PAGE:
#1 2016-06-03 20:42:11

Anyone here know much about this? I took my Flossy to the vet because her lymph nodes were swollen and she has lymphoma. I started chemo with her today and it lasts for 19 weeks. They say that it usually puts them in remission for 12 to 18 months.

What I am wondering is if there is any kind of diet that could lengthen her remission. The vet says no but I am not willing to give up that easily.

I am beside myself with grief, I will do anything to keep her around as long as possible. I love this dog more than any being in the world.

Fuck I hate being sad.

Offline

 

#2 2016-06-03 21:44:44

Very sad to hear.  Hard to say if these types of afflictions are environmental, dietary, or genetic inbreeding. 

We grind raw game meat...usually moose,  caribou or salmon whatever remains after butchering/trimming...or when folks clear out freezers at the beginning of a new season. 

Our recipe:  Bake organic eggs, organic sweet potatoes, and combine with raw meat of choice (preferably wild game). 
Grind ingredients, include egg shells, into tub.  Occasionally, we sprinkle in some Dinovite.  Measure out appropriate servings in ziplock bags and freeze until needed.  We do a few months at a time.   

Dehydrated organ meat makes an excellent treat.  Frozen organ pieces, taken like vitamins, good for most creatures...up to and including hominids.

Large bones with marrow...bake low heat.  Canines content themselves for hours gnawing on these.   

A friend sends moose bones (for broth) to a cancer patient he knows...evidently something to it,  as the guy has been in remission for a number of years. 

You can control diet at this point.  I'm suspect of the food chain...for humans or pets. 

Good luck.

Last edited by JetRx (2016-06-03 21:55:16)

Offline

 

#3 2016-06-03 23:06:37

Bigcat wrote:

Anyone here know much about this? I took my Flossy to the vet because her lymph nodes were swollen and she has lymphoma. I started chemo with her today and it lasts for 19 weeks. They say that it usually puts them in remission for 12 to 18 months.

What I am wondering is if there is any kind of diet that could lengthen her remission. The vet says no but I am not willing to give up that easily.

I am beside myself with grief, I will do anything to keep her around as long as possible. I love this dog more than any being in the world.

Fuck I hate being sad.

Buy a puppy for her to train for you - allow her that honor.

Offline

 

#4 2016-06-03 23:34:58

Pet personalities are almost as variable as human, from rabid assmunch to docile oven mitt. I wouldn't get a pup for an ailing dog.

Online

 

#5 2016-06-04 00:09:07

choad wrote:

Pet personalities are almost as variable as human, from rabid assmunch to docile oven mitt. I wouldn't get a pup for an ailing dog.

You can't deny that the energy of youth has a helpful effect on the infirm and that happiness is far more important than longevity.  I trust he can pick a close matching personality from a litter and that his current pet wouldn't want him left alone to start from scratch. 

It's a family thing.

Offline

 

#6 2016-06-04 04:06:58

I'm really sorry to hear that, guy. It's the one major drawback of keeping dogs. JetRX has a good recipe that you could even add some brown rice to. Em has some good advice, depending on the two dog's personalities it might have a positive effect.
I hope you both feel better.

Offline

 

#7 2016-06-04 07:04:37

Take a look at some of the macrobiotic diets recommended for human cancer patients.  Modifications will be needed for sure.  Brown rice is in pretty much all of them.

Outside that, I'm very sorry to hear this - sometimes it's harder to lose an animal than a human.

Offline

 

#8 2016-06-04 07:12:06

BC, I too am sorry about Flossy and that you are going through this.  I have a friend who had non-Hodgkin lymphoma about 40 years ago.  At that time, she says the bombarded her with a lot of radiation.  She went protein heavy, with anything that she had an appetite for.  You may have the same challenge -- finding what Fluffy will eat.

My wife has been through chemo twice, the first time more than 22 years ago.  That is to say, there is reason to be hopeful.  Depending on the cocktail, it can be relatively mild at first, and the unpleasant reactions tend to build up.  The bad stuff happens for the first week after chemo, and then gradually gets better.  White cell counts may drop sharply, and there are meds that can help bring them back up, but they can be extremely expensive.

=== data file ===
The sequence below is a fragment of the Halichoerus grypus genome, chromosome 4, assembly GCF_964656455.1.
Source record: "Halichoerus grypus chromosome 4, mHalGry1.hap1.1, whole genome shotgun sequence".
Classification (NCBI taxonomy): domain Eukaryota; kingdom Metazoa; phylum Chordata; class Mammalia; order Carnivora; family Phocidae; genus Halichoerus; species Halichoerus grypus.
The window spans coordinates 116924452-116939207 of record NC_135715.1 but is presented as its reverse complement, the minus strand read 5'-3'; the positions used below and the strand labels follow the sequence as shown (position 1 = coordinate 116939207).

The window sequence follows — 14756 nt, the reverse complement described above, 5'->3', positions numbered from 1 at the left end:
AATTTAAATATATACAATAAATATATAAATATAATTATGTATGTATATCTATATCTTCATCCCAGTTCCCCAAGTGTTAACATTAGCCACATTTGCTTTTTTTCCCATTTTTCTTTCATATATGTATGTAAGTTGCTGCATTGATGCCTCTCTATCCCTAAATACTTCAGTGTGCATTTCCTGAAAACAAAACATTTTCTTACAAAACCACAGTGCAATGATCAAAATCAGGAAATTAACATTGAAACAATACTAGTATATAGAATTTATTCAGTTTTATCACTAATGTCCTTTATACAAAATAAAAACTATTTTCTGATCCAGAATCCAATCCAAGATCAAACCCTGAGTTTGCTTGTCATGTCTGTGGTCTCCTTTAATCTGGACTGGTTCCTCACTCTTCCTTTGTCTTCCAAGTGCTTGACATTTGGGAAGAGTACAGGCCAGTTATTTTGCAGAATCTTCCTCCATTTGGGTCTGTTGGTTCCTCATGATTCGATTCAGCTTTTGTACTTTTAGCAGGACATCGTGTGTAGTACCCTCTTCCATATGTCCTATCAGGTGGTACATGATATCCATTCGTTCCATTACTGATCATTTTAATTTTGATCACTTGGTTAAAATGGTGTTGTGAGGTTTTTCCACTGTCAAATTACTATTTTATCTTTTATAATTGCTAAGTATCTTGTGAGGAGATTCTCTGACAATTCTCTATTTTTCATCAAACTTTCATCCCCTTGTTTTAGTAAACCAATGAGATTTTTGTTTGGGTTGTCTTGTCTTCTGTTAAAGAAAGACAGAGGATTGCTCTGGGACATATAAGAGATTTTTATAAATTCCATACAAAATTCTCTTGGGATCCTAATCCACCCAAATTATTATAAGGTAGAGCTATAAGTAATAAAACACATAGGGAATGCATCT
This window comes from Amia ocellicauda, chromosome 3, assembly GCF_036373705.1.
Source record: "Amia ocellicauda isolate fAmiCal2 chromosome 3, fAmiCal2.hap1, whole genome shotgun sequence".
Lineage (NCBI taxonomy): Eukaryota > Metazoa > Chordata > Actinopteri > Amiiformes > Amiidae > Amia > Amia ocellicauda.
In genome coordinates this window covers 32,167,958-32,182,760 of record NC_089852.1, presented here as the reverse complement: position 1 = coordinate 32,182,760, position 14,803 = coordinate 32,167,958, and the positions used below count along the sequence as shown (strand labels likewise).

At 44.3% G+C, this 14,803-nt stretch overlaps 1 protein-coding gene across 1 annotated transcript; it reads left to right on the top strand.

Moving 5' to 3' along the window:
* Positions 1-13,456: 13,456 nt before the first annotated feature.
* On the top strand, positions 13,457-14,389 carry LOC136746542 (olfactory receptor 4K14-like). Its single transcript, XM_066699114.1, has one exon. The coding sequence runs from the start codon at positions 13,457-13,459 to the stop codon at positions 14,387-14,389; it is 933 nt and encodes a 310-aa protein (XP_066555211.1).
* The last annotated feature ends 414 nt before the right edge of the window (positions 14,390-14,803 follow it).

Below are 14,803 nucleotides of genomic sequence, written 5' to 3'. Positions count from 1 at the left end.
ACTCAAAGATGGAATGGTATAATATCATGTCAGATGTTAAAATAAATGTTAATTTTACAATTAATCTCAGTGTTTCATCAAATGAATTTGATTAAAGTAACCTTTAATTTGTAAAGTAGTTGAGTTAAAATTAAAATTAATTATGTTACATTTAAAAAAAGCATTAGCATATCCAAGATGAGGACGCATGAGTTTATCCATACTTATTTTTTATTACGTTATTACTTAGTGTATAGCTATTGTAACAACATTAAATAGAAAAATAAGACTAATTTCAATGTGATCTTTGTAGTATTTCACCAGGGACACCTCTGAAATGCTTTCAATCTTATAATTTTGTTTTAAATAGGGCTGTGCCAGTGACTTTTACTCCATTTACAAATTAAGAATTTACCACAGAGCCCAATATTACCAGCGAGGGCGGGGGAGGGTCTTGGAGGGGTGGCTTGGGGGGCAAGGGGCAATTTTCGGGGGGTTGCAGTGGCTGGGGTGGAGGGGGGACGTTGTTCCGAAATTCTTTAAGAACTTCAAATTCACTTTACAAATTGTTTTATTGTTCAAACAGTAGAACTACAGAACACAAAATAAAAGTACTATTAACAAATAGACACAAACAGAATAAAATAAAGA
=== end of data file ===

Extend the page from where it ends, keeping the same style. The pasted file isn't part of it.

On the question of getting a puppy, I would think that a puppy would not know to leave Fluffy alone when rest is needed.

God, it is weird to be serious and empathetic here.

Offline

 

#9 2016-06-04 07:57:43

Thanks for all of that.

We have two Pits that we rescued so I probably won't buy a puppy. One of them is pretty young so she gets some youth experience there. She tolerates the newcomers pretty well and is the only dog I have ever had that wasn't rescued from a kill shelter. I probably will not bring any more new comers home so I can focus on Flossy.  ( I keep a steady stream of 2 or 3 dogs that are facing execution and need a home, A kindness that I would NOT afford most people sorry to say)

Her appetite is good and I will try the menu that Jet mentioned. Is the meat left raw and mixed with the cooked ingredients or mixed and then all cooked?

The chemo for dogs is a bit different than for people. They are more focused on quality of life during a remission period than destroying every cell so she most likely will not even get sick. I slept beside her last night to make sure there were no issues and all is well as of this morning.

I am looking for a way to get her remission to last for another 25 or 30 years instead of 12 to 18 months because I can't imagine her not being here and would gladly trade places in a minute with her.

Offline

 

#10 2016-06-04 08:00:38

It's good to hear that she has a pack, my recommendation was based on thinking she was an only dog.

Hang tough big guy and take good care of your friend.

Offline

 

#11 2016-06-04 14:10:31

Run raw meat through a grinder with the other (cooked) ingredients.  Tall Paul mentioned brown rice.  We used it for a time but one of our dogs appeared to be allergic to grains.  If Flossy hasn't had issues, add some. 

Don't forget big leg bones.  Cut into sections.  They're full of marrow.  Frozen raw is best (won't splinter).  You can slow boil it out as well...though it takes a while.

A little fish oil occasionally.  Too much =  diarrhea. 

In the same situation, we'd be just as worried and doing the same thing.  Hope all goes well.

Last edited by JetRx (2016-06-04 14:11:55)

Offline

 

#12 2016-06-04 15:22:29

JetRx wrote:

Run raw meat through a grinder with the other (cooked) ingredients.  Tall Paul mentioned brown rice.  We used it for a time but one of our dogs appeared to be allergic to grains.  If Flossy hasn't had issues, add some. 

Don't forget big leg bones.  Cut into sections.  They're full of marrow.  Frozen raw is best (won't splinter).  You can slow boil it out as well...though it takes a while.

A little fish oil occasionally.  Too much =  diarrhea.